Do you know how well your board members and employees understand their finances? A common mistake when presenting the financial situation of your company is assuming that the level of knowledge is the same in all recipients. But if you do not adapt your presentation to the person listening, your message risks not getting through.
In this article, we give you tips on how to present your financial reports in a way that creates interest and is easy to understand.
Get to know the person who will listen
Find out as much as you can about your recipient. What is most interesting for the person who is going to listen? Customize your presentation based on your recipient’s interests and responsibilities and make sure it is relevant to the person who is going to listen. It is impossible to produce a financial report that is suitable for both employees, the board and investors. A good idea is to instead make more reports based on the same data and adapt to each target group.
Use words that your recipients understand
If you use terms and concepts that your recipient does not understand, you risk that the information does not reach and lands correctly. In other words, it is important to choose the right words, both in written and oral presentations.
As an economist and business leader, it’s easy to throw yourself with advanced terms and concepts, but remember to adapt your language in your financial report to your recipient’s prior knowledge.
Anyone who listens to your presentation and sees your financial report will be able to more easily absorb the key performance indicator analyses if they are presented together with a purpose and in a context.
Tell us what the numbers in your report mean. Show what they have looked like in the past, what development has taken place, where you are in the organization today and where you are going. It’s also good to explain why it looks the way it does and what effects it can have. Be clear and feel free to give practical examples.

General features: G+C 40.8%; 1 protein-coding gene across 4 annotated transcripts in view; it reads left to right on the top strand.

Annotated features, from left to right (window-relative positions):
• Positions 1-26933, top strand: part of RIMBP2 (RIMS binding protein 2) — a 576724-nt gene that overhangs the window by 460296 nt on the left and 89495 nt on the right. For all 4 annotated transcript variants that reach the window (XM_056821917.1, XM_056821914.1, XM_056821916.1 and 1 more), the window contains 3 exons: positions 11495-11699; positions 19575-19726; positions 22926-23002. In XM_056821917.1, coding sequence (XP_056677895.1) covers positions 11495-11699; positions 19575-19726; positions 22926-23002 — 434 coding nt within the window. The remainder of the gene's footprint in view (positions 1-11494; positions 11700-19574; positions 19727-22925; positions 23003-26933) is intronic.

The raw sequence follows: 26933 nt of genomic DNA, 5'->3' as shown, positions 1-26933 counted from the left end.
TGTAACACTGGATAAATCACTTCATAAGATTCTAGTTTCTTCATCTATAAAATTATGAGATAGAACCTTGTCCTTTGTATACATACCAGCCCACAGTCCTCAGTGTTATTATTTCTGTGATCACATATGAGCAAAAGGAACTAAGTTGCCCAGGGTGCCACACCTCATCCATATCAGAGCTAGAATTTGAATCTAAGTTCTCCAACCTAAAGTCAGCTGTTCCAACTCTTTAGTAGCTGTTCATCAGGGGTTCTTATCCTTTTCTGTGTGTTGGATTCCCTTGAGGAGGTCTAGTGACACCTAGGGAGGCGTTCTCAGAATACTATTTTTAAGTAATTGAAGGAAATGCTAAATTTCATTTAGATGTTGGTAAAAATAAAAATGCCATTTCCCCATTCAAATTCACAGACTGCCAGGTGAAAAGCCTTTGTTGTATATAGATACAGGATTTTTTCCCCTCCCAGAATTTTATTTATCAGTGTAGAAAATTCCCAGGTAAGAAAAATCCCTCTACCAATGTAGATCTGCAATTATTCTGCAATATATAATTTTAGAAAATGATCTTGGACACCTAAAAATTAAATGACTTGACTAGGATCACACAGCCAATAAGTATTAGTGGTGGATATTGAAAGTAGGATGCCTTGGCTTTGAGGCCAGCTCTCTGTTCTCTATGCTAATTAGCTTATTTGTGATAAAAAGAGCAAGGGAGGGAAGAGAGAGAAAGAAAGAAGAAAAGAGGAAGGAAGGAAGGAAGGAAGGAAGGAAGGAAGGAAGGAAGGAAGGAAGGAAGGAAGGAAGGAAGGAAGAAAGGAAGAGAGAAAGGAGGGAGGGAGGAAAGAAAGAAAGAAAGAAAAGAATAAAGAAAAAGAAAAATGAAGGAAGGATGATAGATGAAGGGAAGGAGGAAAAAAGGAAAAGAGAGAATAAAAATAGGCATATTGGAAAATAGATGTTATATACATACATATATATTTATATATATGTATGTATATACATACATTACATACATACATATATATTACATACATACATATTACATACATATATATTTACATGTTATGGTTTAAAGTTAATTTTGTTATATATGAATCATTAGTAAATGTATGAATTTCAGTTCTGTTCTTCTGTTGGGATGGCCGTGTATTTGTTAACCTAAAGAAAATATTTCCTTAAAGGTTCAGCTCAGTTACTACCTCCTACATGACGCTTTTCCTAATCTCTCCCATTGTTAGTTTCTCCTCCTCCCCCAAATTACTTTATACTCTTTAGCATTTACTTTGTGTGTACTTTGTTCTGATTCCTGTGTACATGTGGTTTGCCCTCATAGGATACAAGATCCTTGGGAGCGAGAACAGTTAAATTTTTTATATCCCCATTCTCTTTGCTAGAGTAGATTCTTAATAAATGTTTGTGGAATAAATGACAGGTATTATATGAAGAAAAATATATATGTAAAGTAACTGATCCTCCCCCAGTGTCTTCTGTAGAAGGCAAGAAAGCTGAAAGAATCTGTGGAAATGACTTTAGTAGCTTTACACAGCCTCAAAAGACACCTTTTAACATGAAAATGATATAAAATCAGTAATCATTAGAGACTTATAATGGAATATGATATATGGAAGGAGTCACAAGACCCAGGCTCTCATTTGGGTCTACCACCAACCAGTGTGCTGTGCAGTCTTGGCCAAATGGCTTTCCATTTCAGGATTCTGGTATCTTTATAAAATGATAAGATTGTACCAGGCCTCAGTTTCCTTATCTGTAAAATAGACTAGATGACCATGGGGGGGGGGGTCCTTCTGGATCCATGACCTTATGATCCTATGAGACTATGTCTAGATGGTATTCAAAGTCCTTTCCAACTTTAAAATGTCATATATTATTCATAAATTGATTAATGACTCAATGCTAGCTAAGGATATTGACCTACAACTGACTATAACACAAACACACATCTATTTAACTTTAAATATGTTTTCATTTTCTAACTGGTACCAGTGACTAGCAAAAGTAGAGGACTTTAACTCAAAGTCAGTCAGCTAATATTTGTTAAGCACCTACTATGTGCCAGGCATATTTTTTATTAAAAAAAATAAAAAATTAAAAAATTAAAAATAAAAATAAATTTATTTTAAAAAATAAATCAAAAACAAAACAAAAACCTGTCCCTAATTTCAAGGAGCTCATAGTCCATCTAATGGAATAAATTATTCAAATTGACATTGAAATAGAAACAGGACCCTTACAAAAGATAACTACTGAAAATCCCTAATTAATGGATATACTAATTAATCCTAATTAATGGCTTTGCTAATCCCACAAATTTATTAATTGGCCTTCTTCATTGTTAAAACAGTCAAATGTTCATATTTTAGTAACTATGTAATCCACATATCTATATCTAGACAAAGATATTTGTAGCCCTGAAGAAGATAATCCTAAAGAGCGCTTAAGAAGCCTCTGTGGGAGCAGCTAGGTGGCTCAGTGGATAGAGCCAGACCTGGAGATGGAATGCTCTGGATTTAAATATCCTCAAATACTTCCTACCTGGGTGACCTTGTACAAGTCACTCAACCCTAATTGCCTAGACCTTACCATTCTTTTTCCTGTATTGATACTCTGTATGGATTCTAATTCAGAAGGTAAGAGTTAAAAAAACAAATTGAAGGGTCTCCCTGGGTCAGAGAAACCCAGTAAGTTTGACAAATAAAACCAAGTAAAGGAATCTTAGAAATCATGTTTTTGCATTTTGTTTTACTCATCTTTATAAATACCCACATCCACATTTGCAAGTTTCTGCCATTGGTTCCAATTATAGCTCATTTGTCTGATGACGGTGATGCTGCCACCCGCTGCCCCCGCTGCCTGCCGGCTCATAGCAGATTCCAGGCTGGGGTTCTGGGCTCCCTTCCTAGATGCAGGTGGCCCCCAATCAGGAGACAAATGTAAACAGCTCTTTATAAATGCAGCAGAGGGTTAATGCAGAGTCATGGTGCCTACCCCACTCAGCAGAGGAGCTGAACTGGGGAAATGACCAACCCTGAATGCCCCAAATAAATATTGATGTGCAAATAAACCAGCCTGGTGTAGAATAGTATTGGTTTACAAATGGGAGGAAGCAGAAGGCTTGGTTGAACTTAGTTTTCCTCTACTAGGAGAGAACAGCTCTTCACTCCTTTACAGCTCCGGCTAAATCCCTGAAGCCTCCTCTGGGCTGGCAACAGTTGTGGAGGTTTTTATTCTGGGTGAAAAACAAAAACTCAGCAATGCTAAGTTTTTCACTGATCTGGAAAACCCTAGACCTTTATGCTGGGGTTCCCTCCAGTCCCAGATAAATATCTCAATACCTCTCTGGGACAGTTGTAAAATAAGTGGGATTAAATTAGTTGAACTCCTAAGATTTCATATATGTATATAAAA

By giving your numbers a clear context, you can create an understanding of the company’s financial situation for real, which in turn creates greater consensus and better decision-making.
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Have a clear introduction and structure
Write a good introduction and start your presentation by telling you what it will contain. Remember to be clear. You can be specific in what you say and, for example, tell us that you will go through the company’s results in Q1 divided into three months, or that the report will deep dive into key performance indicator analysis of five different key figures.
Use similar arrangements on all analyzes, it makes it easier for the recipient to keep up.
Make the financial report clear, even visually
It should be quick to understand what you are talking about, both in text and in images. Present conclusions in clear charts instead of tables. Make headlines and important numbers large and clear and avoid including too much text. When you present to external stakeholders, it also looks professional with a layout that is developed based on your company’s graphic profile. Together with an appealing design and well-thought-out typography, the financial report can be a pleasure to take part in.
Do you have access to a communicator? Use that skill set! Explain what you want to convey and get help to get it across.
Use universal tricks when presenting your financial reports
When presenting the financial report, the presentation you have produced should complement what you say, not speak for itself. Too much information on each slide, long paragraphs of text, and distracting animations can get the most glowing interest out of the extinction.
A common program for presentations is Powerpoint. But no matter which tool you choose, there are some universal tricks to use to get your message across:
The 10-20-30 rule
The ultimate presentation includes 10 slides, takes 20 minutes, and has a size 30 on the font. Does that sound like a challenge? Staying short can be difficult, but if you do, your message will get across much better and your audience will be more attentive.
Own words of support
Use single words, numbers and charts on your slides and have any supporting words somewhere where only you see them. Too much information on each slide can make your audience read the text ahead of time and lose interest faster.
Clear beginning and end
Have a clear beginning and end to your presentation. This makes the recipient more engaged and can more easily grasp the content.
By bringing your numbers to life in clear contexts, you can create an understanding of the company’s financial situation for real. That understanding then paves the way for greater consensus and better decision-making.
With a well-thought-out design and typography, you can take your financial reports to a whole new level.
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